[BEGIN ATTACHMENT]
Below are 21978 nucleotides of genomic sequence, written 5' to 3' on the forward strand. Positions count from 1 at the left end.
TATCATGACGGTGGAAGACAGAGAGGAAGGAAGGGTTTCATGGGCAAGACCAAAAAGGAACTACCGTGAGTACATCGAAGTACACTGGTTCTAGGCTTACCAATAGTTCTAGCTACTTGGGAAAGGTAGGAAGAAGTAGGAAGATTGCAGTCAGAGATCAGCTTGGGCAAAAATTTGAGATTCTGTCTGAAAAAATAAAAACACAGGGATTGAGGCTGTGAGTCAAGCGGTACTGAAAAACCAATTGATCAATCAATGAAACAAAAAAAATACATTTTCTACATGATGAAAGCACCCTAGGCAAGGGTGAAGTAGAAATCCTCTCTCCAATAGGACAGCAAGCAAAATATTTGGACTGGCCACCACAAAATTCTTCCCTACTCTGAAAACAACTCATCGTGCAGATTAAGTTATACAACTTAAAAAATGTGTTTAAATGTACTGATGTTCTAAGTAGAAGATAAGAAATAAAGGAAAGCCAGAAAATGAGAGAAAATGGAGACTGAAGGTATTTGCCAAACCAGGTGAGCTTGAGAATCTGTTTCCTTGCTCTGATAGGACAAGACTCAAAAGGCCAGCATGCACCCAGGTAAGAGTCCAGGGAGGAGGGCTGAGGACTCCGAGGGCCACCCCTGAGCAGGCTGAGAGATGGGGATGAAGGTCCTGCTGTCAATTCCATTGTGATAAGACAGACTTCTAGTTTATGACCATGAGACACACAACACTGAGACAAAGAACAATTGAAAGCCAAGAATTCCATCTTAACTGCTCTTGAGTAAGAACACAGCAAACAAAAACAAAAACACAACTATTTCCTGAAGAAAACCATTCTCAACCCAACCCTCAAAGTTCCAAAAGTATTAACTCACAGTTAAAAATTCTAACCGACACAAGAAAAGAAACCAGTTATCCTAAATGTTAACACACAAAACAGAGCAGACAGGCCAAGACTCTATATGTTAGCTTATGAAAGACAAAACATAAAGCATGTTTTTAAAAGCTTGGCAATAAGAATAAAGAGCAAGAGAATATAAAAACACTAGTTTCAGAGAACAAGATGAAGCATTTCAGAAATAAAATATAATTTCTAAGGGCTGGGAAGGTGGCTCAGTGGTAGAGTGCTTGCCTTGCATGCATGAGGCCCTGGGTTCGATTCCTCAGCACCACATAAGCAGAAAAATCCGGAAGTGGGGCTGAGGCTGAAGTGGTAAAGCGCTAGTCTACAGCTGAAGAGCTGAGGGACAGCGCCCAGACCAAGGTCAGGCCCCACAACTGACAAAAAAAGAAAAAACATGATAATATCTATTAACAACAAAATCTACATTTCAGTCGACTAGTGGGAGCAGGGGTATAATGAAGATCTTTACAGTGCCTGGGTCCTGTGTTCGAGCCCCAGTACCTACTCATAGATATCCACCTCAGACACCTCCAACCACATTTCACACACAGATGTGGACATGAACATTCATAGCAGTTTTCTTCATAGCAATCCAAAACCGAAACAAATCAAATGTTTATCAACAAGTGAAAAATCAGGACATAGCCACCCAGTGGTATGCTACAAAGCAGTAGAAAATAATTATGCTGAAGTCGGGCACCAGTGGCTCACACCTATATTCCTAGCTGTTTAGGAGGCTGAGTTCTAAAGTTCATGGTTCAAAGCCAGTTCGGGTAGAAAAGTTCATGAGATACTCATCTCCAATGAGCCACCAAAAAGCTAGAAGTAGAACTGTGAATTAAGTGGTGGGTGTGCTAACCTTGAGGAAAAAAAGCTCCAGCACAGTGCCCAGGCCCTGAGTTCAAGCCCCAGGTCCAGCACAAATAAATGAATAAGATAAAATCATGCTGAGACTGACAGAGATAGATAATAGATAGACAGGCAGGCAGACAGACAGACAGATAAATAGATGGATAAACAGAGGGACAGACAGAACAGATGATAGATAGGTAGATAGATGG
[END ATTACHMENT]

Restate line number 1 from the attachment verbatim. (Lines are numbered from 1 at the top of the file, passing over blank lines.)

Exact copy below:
Below are 21978 nucleotides of genomic sequence, written 5' to 3' on the forward strand. Positions count from 1 at the left end.